Russia Has Successfully Tested A New Intercontinental Ballistic Missile

Russia is investing heavily in new military equipment and armaments. They’re even developing and testing an e-VTOL for stealth operations that set to be completed in the next few years. We also talked about a new Russian weapon that could flood coastal cities with radioactive tsunamis back in April. So it’s safe to assume that Russia is building up its strength steadily. Now they’re even testing a new intercontinental ballistic missile or ICBM.

The latest intercontinental ballistic missile developed by Russia was successfully launched in a test from the Plesetsk cosmodrome in the northwest of the country. The test’s occurrence was reported by Russia’s TASS news agency this Monday. According to a source from Russia’s defense industry the launch was carried out in Russian Defense Ministry’s first state testing spaceport. It took place somewhere in mid-June.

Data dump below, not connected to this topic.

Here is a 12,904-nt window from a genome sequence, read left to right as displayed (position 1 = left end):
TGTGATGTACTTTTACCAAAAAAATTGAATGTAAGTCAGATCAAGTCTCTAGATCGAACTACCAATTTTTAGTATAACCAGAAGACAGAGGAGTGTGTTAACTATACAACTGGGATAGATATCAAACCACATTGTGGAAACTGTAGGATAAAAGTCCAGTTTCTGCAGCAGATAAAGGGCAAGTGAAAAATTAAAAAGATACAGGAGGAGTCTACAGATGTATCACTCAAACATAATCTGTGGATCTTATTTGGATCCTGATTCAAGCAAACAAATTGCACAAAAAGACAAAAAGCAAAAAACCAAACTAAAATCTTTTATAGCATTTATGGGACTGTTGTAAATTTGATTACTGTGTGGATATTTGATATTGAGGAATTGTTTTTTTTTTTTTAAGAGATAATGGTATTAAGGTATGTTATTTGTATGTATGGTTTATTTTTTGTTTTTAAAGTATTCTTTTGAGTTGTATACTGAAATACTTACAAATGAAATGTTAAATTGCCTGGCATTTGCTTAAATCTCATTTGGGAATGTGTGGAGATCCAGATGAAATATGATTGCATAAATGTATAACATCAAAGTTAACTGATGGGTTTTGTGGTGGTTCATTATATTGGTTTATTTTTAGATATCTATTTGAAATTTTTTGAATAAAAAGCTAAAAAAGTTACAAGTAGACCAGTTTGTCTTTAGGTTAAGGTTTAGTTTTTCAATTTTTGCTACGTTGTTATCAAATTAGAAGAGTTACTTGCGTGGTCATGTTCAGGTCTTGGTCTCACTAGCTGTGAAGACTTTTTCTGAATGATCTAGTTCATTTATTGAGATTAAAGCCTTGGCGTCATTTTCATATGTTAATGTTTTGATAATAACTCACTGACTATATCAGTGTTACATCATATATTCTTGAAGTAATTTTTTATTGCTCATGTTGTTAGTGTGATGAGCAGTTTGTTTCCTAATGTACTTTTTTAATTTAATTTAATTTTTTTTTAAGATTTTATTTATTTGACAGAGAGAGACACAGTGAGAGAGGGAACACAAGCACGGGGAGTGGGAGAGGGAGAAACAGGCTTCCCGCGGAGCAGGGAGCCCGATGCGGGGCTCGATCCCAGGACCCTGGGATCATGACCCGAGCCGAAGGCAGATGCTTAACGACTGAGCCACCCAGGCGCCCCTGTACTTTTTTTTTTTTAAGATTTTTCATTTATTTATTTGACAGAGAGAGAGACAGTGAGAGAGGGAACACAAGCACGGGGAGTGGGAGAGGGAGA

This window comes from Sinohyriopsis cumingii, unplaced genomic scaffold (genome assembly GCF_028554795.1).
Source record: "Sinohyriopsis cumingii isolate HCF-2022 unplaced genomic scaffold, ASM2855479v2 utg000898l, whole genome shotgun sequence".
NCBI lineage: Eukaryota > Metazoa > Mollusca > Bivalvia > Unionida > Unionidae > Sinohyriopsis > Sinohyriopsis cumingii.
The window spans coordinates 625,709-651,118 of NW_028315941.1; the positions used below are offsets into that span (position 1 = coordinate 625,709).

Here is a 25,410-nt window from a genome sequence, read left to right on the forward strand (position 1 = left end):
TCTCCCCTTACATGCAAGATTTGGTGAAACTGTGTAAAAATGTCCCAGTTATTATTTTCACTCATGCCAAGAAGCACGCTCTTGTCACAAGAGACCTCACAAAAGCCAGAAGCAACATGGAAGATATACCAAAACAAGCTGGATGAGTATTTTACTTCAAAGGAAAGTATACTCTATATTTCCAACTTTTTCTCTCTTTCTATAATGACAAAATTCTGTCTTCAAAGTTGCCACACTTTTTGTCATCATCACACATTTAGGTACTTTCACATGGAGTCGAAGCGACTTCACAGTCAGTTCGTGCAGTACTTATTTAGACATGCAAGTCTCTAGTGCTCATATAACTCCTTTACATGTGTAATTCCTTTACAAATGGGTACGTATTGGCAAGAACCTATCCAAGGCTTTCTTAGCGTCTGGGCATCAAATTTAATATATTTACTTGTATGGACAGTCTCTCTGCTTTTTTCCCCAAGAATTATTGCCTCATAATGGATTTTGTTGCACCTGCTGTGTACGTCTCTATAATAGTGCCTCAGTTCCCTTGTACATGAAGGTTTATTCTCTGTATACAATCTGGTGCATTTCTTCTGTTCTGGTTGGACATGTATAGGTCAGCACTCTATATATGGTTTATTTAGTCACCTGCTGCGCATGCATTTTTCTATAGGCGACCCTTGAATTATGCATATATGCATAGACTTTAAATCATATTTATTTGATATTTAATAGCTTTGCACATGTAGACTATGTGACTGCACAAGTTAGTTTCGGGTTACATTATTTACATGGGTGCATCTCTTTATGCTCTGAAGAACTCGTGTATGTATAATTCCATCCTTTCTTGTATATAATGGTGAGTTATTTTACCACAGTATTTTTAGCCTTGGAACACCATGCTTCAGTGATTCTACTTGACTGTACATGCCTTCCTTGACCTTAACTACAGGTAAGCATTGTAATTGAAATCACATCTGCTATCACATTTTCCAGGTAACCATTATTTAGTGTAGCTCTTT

The new ICBM was developed by the Moscow Institute of Thermal Technology or MITT which is a part of Russia’s space corporation Roscosmos. According to the source in the defense ministry, “In mid-June, the latest unique ballistic missile developed by the Moscow Institute of Thermal Technology (MITT) was successfully test-launched from the Plesetsk spaceport”. Intercontinental missiles as the name implies have ranges spanning a whole continent. The minimum range for an ICBM is 5,500 kilometers.

Having an ICBM boosts a country’s defensive capabilities by a lot. These are primarily designed for the delivery of nuclear weapons anywhere inside their range. So Russia having one means that could target anywhere on the Asian continent or maybe even another continent. Though we don’t know the exact range values of Russia’s new ICBM, it should be more than 5,500 km.

The Moscow Institute of Thermal Technology has already started developing the modifications of silo-based and Kedr, a next-generation, solid-fueled ICBM as part of Russia’s efforts to upgrade the country’s strategic armaments. Earlier reports suggested that development wouldn’t begin until 2023-2024. Kedr’s research and development work is currently being financed under the state arms procurement program.

The program is slated to run all through 2027. MITT is also responsible for Russia’s Bulava, Yars, Topol, and Topol-M missiles.

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